The walls of his office are adorned with memorabilia that recall a bygone era, an ever-present reminder that Sullivan is a throwback, one of the last of a breed who flourished when all politics was not only local, as illustrious Cambridge pol and Sullivan friend Thomas P. ''Tip" O'Neill Jr. once said, but also very colorful and retail. There are several photos of President Kennedy with Eddie and his brother, Walter, a Cambridge councilor for 34 years. In another, Eddie is shoulder-to-shoulder with President Lyndon B. Johnson at a 1964 campaign rally. A young Francis X. Bellotti, then lieutenant governor and sporting a crewcut, is next to them.

One precious memento is a palm card from the first City Council campaign by the Sullivans' father, also Michael, in 1936, featuring a photo of his nine children. ''Our Daddy Will Be a Good Councillor," it says.

There are pictures of Sullivan with sports and entertainment celebrities, judges, and several lord mayors of Dublin, one of whom helped obtain an Irish passport on short notice for a relative, according to Sullivan. He is also pictured alongside governors, including Edward J. King. Old-school Eddie Sullivan was not a Michael Dukakis kind of guy.

Many today view politicians with suspicion or disdain, but Sullivan still considers politics a noble calling, a chance to help people. His only regret is that the public's attitudes have changed.

''Many people think it's a crime to do a favor," he said. ''In my opinion, if no one's getting hurt, what's wrong with doing someone a favor if you can help them out?

''If they need assistance one way or another, why not help them? That's been our success," he said of the family's political credo.

In retirement, Sullivan said, he hopes to finish a memoir that he's been dabbling at for years. The working title is ''The Legacy of Mickey the Dude," the nickname of his father. A box of personal papers that could supply grist for the book sits in a corner of his office.

He said he may also play a little golf with his wife (''I haven't beaten her yet") when they spend time at their vacation home of the past 20 years in Highland Beach, Fla. Their primary residence is a condominium in a high-rise a few blocks from the courthouse.

''In 34 years of marriage, we've never had a cross word," Sullivan said. They have no children, but they have a huge extended family that includes Eddie's 32 nieces and nephews.

Health was not a factor in his decision, Sullivan said. He's healthy and still boasts that his shop is both the busiest and most efficient of the 14 counties. The clerk oversees a staff of 46 employees, who manage more than 10,000 civil and criminal cases each year at the superior courts in Cambridge and Lowell.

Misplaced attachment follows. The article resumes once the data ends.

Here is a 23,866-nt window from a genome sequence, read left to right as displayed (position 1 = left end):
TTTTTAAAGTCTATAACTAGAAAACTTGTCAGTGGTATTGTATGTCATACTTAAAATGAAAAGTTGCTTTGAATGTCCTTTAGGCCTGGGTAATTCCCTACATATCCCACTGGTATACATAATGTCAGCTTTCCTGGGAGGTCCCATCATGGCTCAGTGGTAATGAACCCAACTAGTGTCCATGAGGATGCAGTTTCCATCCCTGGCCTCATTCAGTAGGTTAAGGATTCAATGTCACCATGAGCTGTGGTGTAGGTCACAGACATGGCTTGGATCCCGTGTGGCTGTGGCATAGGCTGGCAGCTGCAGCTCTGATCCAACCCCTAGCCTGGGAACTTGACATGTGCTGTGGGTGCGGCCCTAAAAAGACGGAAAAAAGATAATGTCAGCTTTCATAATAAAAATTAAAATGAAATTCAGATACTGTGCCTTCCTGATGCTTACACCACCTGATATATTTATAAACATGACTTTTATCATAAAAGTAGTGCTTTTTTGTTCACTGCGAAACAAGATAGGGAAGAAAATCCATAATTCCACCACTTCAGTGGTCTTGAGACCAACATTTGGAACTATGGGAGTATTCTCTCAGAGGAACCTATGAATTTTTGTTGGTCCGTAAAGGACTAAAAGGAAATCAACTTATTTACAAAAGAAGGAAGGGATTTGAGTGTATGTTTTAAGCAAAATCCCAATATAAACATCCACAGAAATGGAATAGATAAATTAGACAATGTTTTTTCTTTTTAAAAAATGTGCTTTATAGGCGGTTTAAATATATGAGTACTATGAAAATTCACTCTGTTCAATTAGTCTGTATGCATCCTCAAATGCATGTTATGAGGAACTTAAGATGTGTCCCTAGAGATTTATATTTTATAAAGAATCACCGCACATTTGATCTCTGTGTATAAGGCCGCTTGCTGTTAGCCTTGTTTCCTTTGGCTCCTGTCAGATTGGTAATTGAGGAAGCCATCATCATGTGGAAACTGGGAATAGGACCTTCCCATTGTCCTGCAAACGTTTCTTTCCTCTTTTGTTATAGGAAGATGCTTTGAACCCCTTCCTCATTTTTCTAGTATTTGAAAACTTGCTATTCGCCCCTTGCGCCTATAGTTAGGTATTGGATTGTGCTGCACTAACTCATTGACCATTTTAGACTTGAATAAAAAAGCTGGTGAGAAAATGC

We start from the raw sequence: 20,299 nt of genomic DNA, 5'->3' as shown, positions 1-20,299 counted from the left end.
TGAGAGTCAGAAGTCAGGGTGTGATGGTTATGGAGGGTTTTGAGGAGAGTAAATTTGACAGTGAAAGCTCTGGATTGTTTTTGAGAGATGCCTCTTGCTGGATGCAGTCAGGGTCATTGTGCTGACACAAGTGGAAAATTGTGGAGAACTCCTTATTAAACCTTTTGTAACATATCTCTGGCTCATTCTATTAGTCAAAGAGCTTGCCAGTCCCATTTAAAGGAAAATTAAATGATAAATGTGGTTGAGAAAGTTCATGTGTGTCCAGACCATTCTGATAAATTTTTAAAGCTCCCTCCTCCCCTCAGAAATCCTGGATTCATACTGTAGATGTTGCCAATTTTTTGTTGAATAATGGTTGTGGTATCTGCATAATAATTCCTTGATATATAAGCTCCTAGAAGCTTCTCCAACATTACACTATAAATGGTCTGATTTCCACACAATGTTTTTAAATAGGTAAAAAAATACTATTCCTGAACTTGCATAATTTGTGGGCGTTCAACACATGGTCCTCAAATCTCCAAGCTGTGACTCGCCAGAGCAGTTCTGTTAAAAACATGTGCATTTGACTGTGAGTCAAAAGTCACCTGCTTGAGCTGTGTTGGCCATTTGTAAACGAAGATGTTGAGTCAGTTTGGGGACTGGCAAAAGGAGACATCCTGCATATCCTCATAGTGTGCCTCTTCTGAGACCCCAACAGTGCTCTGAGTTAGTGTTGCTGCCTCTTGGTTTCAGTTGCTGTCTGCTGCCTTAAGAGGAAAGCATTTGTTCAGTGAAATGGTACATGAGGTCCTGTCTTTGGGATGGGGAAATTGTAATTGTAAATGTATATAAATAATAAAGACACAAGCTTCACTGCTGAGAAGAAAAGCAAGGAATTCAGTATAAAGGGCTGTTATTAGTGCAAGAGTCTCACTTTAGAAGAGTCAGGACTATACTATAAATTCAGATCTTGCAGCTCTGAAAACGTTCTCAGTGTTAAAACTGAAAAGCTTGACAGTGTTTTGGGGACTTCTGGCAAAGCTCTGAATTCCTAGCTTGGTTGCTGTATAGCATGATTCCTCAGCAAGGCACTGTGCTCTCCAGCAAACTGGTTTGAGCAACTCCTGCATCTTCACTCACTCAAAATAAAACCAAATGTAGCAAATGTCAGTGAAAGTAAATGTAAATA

Sullivan's courts were the first in the state to computerize and implement the one-day or one-trial jury system, which reduced the number of days jurors serve and increased the demographic diversity of the jury pool.

He has always tried to keep pace with change. When he ran for reelection in 2000, Sullivan did something that was unimaginable when he broke into politics during the ''Last Hurrah" era: His campaign established a Web site, eddieclerkofcourts.com.

Still dapper in a navy blue suit with American flag lapel pin, his eyes twinkle, and he laughs loudly at the endless stories he loves to tell.

A common subject -- and one he loves to needle -- is Harvard University, which sits near his boyhood home on Surrey Street. In one of his yarns, he recalls that while holding the largely ceremonial post of Cambridge mayor in the mid-1950s, he broke protocol by sending a surrogate to Harvard's commencement ceremony.

There was a practical reason for the snub, however. The Harvard exercises conflicted with the public school graduations he wanted to attend. Sullivan recounted explaining the reason to an aide. ''There's no . . . votes up in the Harvard Yard for me," he said. ''I'm going where the future voters are."

''Thirty years later, I spoke to a group at Harvard and told them the story," Sullivan said. ''I said I guess I made the right decision because they're still voting for me."

Not any more.

pablo

It's not the money. It's the campaign literature.

I don't know if Desmond had a chance before his literature hit the mailboxes, but everyone who got the phony jury duty summons from his campaign was compelled to vote for Sullivan. See:
http://www.bluemassgroup.com/showDiary.do?diaryId=3947

No Bruce

Ha Ha Bruce
you didn't make it this time. perhaps try again sometime maybe for dog catcher